Friday, 05 March 2021 15:22

Intel Ordered to Pay a Whopping $2.18 Billion in Patent Infringement Suit

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On March 2, 2021, a Texas jury ordered Intel to pay VLSI Technology LLC $2.18 billion in damages for patent infringement, one of the largest patent awards in U.S. history. The two patents at-issue are directed towards methods for increasing the power and speed of computer chips, and have a history of switching corporate hands. Before reaching VLSI, the patents-in-suit were owned by NXP Semiconductors Inc., a company that branched off from Philips, and Freescale Semiconductor, another company that spun off from Motorola. NXP acquired the patents when it bought Freescale, and they were transferred to VLSI in 2019.

Intel maintained at trial that it did not infringe the subject matter of the patents, but rather had invented its own techniques to improve chip performance. However, the jury decided otherwise and returned a verdict in favor of VLSI. Intel strongly opposes the outcome, plans to appeal, and maintains that VLSI has no products or sources of revenue aside from patent litigation. Still, Intel can breathe a small sigh of relief in the shadow of the massive judgment–had the jury found willful infringement, the judge could have increased the damage award up to three times.

Intel has dominated the billion-dollar chip industry for several decades. The damage award is reportedly equal to approximately half of Intel’s fourth-quarter profit and, while still up 23% on the year, Intel stock has fallen 2.6% since the verdict. On the other hand, of course, VLSI stated it is “extremely happy” with the result.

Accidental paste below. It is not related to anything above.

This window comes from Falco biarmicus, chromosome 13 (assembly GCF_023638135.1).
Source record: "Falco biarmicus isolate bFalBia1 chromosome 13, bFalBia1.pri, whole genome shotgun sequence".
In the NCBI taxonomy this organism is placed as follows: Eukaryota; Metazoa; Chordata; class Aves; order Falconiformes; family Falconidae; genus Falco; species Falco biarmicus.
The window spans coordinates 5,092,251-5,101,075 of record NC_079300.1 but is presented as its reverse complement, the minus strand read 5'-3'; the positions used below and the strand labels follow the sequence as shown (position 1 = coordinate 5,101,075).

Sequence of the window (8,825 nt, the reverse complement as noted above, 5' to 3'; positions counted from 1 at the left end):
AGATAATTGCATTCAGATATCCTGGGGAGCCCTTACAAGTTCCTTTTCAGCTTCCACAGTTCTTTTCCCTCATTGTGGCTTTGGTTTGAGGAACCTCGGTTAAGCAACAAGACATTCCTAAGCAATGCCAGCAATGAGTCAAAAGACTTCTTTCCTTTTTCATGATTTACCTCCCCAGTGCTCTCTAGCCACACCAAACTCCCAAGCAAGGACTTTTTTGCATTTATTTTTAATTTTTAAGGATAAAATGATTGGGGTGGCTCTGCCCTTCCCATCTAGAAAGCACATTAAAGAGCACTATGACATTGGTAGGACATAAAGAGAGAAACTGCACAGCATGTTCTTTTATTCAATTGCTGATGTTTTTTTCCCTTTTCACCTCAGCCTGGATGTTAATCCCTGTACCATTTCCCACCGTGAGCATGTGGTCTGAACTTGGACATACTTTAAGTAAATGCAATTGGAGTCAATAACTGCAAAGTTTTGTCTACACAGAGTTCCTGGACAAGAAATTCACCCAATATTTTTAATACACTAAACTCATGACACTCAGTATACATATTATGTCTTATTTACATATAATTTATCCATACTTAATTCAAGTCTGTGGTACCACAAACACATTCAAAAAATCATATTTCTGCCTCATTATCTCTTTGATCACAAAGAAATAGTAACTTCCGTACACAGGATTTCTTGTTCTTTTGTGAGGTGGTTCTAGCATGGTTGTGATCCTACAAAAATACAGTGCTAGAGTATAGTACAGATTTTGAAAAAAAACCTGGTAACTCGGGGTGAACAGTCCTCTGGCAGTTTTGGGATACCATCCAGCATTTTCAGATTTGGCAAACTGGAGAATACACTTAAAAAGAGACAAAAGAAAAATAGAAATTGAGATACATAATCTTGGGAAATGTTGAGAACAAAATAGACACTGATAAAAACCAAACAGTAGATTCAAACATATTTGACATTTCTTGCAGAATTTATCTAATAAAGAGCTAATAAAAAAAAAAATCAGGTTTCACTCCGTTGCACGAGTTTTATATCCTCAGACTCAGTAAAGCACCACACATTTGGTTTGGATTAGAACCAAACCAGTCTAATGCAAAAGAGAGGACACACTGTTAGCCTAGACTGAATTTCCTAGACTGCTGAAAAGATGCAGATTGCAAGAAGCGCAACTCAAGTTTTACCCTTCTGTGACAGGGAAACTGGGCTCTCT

This case is VLSI Technology LLC v. Intel Corporation (Case No. 6:21-cv-0057-ADA) in the United States District Court for the Western District of Texas, Waco Division.

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Kelly Malloy


Ms. Malloy earned her bachelor’s degree in Industrial and Systems Engineering at the University of Florida, and is currently a J.D. Candidate at the University of Miami School of Law concentrating on intellectual property.  At Miami Law, Ms. Malloy is on the University of Miami Law Review and serves as President of the Intellectual Property Law Society, President of the Inter-Club Council, and Executive Board Secretary of the Student Bar Association. During her first year at Miami Law, Ms. Malloy also served as a 1L Senator and was selected to join the Society of Bar and Gavel. As a result of her dedication to her coursework, Ms. Malloy is in the top 10% of her class, received the Dean’s Merit Scholarship, and was awarded the Dean’s Certificate of Achievement in her Patent Law course. Ms. Malloy is a law clerk at the firm and assists attorneys by drafting patent applications, performing legal research, and preparing for litigation.